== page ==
A recent study conducted with a sample of 338 normal adults within an age range of 18-70 years has found avoidant attachment style, positive reappraisal of situations and blaming others as predictors of primary psychopathy. On the other hand risk factors associated with secondary psychopathy were anxious attachment and the cognitive distortion of catastrophizing (Kyranides & Neofyto, 2021).
Differentiating between Primary and Secondary Psychopathy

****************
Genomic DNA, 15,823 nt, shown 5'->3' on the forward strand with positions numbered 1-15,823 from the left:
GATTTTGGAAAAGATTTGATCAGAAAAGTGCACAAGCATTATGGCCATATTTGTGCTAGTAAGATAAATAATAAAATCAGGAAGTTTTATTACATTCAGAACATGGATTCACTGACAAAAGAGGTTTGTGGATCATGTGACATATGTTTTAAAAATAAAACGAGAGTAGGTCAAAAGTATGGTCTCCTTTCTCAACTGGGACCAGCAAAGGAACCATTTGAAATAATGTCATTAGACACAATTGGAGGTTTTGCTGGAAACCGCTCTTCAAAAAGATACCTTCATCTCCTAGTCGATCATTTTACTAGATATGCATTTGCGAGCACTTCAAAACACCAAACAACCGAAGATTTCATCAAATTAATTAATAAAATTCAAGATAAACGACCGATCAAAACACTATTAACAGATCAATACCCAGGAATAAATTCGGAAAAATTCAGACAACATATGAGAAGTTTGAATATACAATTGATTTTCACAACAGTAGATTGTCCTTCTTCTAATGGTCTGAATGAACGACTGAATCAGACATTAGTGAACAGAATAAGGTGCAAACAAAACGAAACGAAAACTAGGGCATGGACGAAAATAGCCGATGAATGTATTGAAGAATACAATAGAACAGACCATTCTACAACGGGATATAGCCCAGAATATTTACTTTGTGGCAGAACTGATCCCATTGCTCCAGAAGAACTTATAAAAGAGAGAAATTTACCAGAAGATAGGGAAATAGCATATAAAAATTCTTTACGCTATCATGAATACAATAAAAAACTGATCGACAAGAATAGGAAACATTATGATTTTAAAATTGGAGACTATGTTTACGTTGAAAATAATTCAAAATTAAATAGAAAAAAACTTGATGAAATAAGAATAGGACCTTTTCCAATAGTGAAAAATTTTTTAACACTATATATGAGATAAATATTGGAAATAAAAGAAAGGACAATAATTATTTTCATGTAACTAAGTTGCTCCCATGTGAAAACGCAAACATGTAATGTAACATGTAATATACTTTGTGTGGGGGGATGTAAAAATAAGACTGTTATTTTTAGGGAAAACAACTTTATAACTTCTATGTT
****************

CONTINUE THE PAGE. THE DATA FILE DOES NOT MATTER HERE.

Primary and secondary psychopathy has been operationalized and distinctively defined earlier in this article but the question remains as to what criteria or measures can be used to draw a line between the heterogenous groups of primary and secondary psychopaths. The answer lies in the research from University of Wisconsin-Madison. Newman, MacCoon, Vaughn, and Sadeh (2005) conducted the research on 517 male inmates from different prisons in Wisconsin. The participants varied in terms of age (45 years or less), IQ levels (70 or above), security of prisons they were currently at (minimum, medium and maximum) and psychopathy. Different assessment measures were utilized. Individuals with a score of 30 or more on Psychopathy checklist (PCL-R) along with a score of 11 or less on the Welsh Anxiety Scale (WAS) were categorized as primary psychopaths whereas individuals having a PCL-R score of 30 or more along with score of 12 or more on the WAS were categorized as secondary psychopaths. The relationship of the two groups with the behavioral inhibition system (BIS, i.e. to move away from unpleasant things or avoid aversive stimuli) and behavioral activation system (BAS, i.e. to move towards desirable things or seeking pleasant stimuli) was seen.